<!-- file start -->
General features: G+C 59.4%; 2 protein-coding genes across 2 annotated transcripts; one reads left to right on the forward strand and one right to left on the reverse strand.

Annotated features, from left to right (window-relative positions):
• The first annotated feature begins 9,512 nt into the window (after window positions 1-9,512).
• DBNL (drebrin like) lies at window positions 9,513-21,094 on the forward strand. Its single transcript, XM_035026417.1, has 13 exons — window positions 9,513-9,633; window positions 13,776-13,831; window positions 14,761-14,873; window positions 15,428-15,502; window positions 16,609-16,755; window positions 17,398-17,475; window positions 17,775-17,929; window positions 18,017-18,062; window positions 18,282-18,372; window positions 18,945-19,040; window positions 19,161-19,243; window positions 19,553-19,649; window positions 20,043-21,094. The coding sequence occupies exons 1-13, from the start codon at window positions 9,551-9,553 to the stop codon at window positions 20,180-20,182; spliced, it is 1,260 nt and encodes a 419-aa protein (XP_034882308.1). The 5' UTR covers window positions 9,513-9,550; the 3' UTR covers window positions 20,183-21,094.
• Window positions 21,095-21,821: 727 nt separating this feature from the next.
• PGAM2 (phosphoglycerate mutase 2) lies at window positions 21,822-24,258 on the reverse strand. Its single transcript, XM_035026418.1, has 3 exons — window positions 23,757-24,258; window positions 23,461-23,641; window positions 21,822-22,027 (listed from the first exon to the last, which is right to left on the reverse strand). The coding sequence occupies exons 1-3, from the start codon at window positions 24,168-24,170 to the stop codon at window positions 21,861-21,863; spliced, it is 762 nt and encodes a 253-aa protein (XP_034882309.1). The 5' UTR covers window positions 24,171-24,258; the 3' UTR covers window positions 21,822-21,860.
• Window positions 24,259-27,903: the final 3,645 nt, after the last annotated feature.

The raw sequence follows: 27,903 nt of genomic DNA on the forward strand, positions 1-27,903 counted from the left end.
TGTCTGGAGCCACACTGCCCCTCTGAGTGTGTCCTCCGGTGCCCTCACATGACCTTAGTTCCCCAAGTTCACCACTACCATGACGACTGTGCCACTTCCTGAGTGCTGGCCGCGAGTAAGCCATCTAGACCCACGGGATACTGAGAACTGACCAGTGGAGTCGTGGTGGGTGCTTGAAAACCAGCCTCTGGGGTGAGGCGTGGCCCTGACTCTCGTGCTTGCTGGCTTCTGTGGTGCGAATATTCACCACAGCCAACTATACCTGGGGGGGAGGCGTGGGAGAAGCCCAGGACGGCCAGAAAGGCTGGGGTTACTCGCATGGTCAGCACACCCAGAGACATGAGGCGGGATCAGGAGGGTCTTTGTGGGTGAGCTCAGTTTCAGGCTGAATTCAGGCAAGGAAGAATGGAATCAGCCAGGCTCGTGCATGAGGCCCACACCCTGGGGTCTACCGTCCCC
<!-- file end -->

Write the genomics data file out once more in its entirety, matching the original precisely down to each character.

General features: G+C 59.4%; 2 protein-coding genes across 2 annotated transcripts; one reads left to right on the forward strand and one right to left on the reverse strand.

Annotated features, from left to right (window-relative positions):
• The first annotated feature begins 9,512 nt into the window (after window positions 1-9,512).
• DBNL (drebrin like) lies at window positions 9,513-21,094 on the forward strand. Its single transcript, XM_035026417.1, has 13 exons — window positions 9,513-9,633; window positions 13,776-13,831; window positions 14,761-14,873; window positions 15,428-15,502; window positions 16,609-16,755; window positions 17,398-17,475; window positions 17,775-17,929; window positions 18,017-18,062; window positions 18,282-18,372; window positions 18,945-19,040; window positions 19,161-19,243; window positions 19,553-19,649; window positions 20,043-21,094. The coding sequence occupies exons 1-13, from the start codon at window positions 9,551-9,553 to the stop codon at window positions 20,180-20,182; spliced, it is 1,260 nt and encodes a 419-aa protein (XP_034882308.1). The 5' UTR covers window positions 9,513-9,550; the 3' UTR covers window positions 20,183-21,094.
• Window positions 21,095-21,821: 727 nt separating this feature from the next.
• PGAM2 (phosphoglycerate mutase 2) lies at window positions 21,822-24,258 on the reverse strand. Its single transcript, XM_035026418.1, has 3 exons — window positions 23,757-24,258; window positions 23,461-23,641; window positions 21,822-22,027 (listed from the first exon to the last, which is right to left on the reverse strand). The coding sequence occupies exons 1-3, from the start codon at window positions 24,168-24,170 to the stop codon at window positions 21,861-21,863; spliced, it is 762 nt and encodes a 253-aa protein (XP_034882309.1). The 5' UTR covers window positions 24,171-24,258; the 3' UTR covers window positions 21,822-21,860.
• Window positions 24,259-27,903: the final 3,645 nt, after the last annotated feature.

The raw sequence follows: 27,903 nt of genomic DNA on the forward strand, positions 1-27,903 counted from the left end.
TGTCTGGAGCCACACTGCCCCTCTGAGTGTGTCCTCCGGTGCCCTCACATGACCTTAGTTCCCCAAGTTCACCACTACCATGACGACTGTGCCACTTCCTGAGTGCTGGCCGCGAGTAAGCCATCTAGACCCACGGGATACTGAGAACTGACCAGTGGAGTCGTGGTGGGTGCTTGAAAACCAGCCTCTGGGGTGAGGCGTGGCCCTGACTCTCGTGCTTGCTGGCTTCTGTGGTGCGAATATTCACCACAGCCAACTATACCTGGGGGGGAGGCGTGGGAGAAGCCCAGGACGGCCAGAAAGGCTGGGGTTACTCGCATGGTCAGCACACCCAGAGACATGAGGCGGGATCAGGAGGGTCTTTGTGGGTGAGCTCAGTTTCAGGCTGAATTCAGGCAAGGAAGAATGGAATCAGCCAGGCTCGTGCATGAGGCCCACACCCTGGGGTCTACCGTCCCC